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Increased myocardial blood flow during acute exposure to simulated altitudes


Kaufmann, P (2001). Increased myocardial blood flow during acute exposure to simulated altitudes. Journal of Nuclear Cardiology, 8(2):158-164.

Abstract

Background: Although only poor data exist on changes in myocardial blood flow (MBF) under acute hypoxia, patients with known coronary artery disease are advised not to exceed a moderate altitude exposure of about 2000 m above sea level. Methods and Results: We measured MBF with positron emission tomography using O-15-labeled water in 8 healthy human volunteers (aged 26 ± 3 years [mean ± SD]) at baseline (450 m above sea level, Zurich, Switzerland) and during acute hypoxic hypoxemia induced by inhalation of 2 hypoxic gas mixtures corresponding to altitudes of 2000 and 4500 m. MBF remained unchanged at 2000 m (increase of 10%, not significant) but increased significantly at 4500 m (62%, P <.001), exceeding the relative increase in rate pressure product. Conclusions: Our results may explain why exposure to an altitude of 2000 m (corresponding to the cabin pressure in most airplanes during flight) is clinically well tolerated, even by patients with reduced coronary flow reserve, such as those with coronary artery disease. However, at an altitude of 4500 m, MBF increases significantly, supporting the recommendation that patients with impaired flow reserve avoid exposure to higher altitudes

Abstract

Background: Although only poor data exist on changes in myocardial blood flow (MBF) under acute hypoxia, patients with known coronary artery disease are advised not to exceed a moderate altitude exposure of about 2000 m above sea level. Methods and Results: We measured MBF with positron emission tomography using O-15-labeled water in 8 healthy human volunteers (aged 26 ± 3 years [mean ± SD]) at baseline (450 m above sea level, Zurich, Switzerland) and during acute hypoxic hypoxemia induced by inhalation of 2 hypoxic gas mixtures corresponding to altitudes of 2000 and 4500 m. MBF remained unchanged at 2000 m (increase of 10%, not significant) but increased significantly at 4500 m (62%, P <.001), exceeding the relative increase in rate pressure product. Conclusions: Our results may explain why exposure to an altitude of 2000 m (corresponding to the cabin pressure in most airplanes during flight) is clinically well tolerated, even by patients with reduced coronary flow reserve, such as those with coronary artery disease. However, at an altitude of 4500 m, MBF increases significantly, supporting the recommendation that patients with impaired flow reserve avoid exposure to higher altitudes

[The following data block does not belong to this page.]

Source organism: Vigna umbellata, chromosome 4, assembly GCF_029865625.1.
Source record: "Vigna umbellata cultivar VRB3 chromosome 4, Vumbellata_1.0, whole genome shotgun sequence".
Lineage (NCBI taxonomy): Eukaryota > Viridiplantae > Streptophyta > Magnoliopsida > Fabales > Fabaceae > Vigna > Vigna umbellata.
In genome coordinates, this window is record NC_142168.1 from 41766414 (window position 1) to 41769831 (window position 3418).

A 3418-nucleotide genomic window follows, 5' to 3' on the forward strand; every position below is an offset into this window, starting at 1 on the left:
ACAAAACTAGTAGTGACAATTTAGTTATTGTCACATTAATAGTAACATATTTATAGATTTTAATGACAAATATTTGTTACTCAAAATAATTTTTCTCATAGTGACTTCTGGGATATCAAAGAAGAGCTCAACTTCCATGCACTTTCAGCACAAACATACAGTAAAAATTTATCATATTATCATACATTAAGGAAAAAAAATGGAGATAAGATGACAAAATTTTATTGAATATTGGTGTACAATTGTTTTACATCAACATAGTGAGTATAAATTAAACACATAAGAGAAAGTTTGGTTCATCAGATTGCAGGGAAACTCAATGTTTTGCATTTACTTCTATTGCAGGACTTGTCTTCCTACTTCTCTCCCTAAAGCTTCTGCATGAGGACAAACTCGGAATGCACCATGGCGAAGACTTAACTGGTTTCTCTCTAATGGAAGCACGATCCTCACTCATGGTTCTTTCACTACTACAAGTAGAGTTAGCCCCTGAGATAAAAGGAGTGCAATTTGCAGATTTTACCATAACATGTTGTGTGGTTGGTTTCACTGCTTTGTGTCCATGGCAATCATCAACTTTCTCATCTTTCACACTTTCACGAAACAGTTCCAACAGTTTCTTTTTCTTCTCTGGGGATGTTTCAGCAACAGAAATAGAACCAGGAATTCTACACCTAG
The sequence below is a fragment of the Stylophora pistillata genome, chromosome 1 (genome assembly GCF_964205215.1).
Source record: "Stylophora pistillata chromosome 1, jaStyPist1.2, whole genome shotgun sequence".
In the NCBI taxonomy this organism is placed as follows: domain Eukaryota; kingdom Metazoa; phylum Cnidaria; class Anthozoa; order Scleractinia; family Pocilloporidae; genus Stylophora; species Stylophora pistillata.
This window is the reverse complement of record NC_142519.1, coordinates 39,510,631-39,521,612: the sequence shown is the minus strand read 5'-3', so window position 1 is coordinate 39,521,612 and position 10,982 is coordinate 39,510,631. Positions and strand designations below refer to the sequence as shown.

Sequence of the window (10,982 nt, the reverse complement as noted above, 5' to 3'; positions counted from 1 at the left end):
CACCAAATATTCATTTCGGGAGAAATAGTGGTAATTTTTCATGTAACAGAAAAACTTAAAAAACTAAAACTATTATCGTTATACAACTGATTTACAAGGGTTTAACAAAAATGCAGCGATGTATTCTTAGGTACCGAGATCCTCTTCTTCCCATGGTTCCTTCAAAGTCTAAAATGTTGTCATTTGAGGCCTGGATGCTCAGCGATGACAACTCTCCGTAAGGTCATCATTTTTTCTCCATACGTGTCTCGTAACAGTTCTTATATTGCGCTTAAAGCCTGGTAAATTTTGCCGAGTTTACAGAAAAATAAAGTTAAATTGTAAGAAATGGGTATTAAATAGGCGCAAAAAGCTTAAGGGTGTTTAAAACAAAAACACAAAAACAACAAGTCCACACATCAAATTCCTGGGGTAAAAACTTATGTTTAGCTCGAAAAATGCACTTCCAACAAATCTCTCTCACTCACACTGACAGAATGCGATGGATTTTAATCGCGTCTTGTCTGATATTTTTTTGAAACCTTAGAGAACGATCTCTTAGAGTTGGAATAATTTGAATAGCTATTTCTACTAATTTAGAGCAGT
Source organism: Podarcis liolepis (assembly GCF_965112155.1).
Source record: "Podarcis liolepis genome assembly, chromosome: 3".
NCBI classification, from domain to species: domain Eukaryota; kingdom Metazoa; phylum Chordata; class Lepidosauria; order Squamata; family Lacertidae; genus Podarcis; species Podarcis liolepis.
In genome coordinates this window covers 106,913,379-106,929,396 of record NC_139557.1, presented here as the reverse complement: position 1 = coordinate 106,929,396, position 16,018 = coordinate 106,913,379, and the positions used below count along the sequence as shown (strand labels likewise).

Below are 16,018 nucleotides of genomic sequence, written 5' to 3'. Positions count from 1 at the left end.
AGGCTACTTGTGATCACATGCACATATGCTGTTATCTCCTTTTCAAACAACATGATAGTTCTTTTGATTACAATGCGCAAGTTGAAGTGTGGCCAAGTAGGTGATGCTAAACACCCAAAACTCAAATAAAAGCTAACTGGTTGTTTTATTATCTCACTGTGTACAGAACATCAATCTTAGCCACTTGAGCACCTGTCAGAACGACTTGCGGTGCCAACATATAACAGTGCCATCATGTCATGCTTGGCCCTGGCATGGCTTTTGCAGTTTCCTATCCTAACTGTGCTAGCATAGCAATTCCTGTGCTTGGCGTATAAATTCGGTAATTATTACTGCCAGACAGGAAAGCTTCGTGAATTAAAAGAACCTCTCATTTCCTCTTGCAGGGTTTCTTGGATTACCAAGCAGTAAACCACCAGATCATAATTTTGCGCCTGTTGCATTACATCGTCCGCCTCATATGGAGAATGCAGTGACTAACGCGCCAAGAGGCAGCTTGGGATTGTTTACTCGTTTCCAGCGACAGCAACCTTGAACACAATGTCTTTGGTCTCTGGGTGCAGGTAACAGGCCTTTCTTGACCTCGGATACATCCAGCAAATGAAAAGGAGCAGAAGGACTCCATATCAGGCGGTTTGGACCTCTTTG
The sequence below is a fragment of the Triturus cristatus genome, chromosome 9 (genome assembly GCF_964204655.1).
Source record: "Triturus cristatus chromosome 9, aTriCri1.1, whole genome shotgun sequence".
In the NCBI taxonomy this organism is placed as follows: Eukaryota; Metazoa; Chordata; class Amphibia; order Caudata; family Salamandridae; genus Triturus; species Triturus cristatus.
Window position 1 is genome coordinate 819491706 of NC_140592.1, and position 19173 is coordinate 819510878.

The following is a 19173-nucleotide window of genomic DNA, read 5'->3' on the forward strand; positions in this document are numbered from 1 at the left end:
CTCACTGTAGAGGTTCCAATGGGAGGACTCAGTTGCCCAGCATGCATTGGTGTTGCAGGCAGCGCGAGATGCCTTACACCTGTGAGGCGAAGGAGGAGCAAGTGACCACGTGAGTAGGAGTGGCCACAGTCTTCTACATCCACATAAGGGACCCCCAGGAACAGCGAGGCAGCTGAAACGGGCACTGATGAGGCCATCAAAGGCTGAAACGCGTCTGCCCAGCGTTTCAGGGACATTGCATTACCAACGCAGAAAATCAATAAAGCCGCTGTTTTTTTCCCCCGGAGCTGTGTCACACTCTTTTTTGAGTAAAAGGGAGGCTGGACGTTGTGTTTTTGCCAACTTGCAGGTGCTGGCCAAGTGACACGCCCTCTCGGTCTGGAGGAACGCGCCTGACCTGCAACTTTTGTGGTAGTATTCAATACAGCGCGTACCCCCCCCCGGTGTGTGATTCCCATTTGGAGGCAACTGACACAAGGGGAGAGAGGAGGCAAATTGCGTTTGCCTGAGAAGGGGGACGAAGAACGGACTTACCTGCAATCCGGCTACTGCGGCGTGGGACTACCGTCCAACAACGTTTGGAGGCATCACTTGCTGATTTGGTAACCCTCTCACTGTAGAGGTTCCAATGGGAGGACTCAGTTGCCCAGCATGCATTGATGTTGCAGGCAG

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Additional indexing

Item Type:Journal Article, refereed, original work
Communities & Collections:National licences > 142-005
Dewey Decimal Classification:170 Ethics
610 Medicine & health
Scopus Subject Areas:Health Sciences > Radiology, Nuclear Medicine and Imaging
Health Sciences > Cardiology and Cardiovascular Medicine
Language:English
Date:1 March 2001
Deposited On:26 Sep 2018 12:53
Last Modified:15 Apr 2021 14:53
Publisher:Springer
ISSN:1071-3581
OA Status:Green
Free access at:Publisher DOI. An embargo period may apply.
Publisher DOI:https://doi.org/10.1067/mnc.2001.112537

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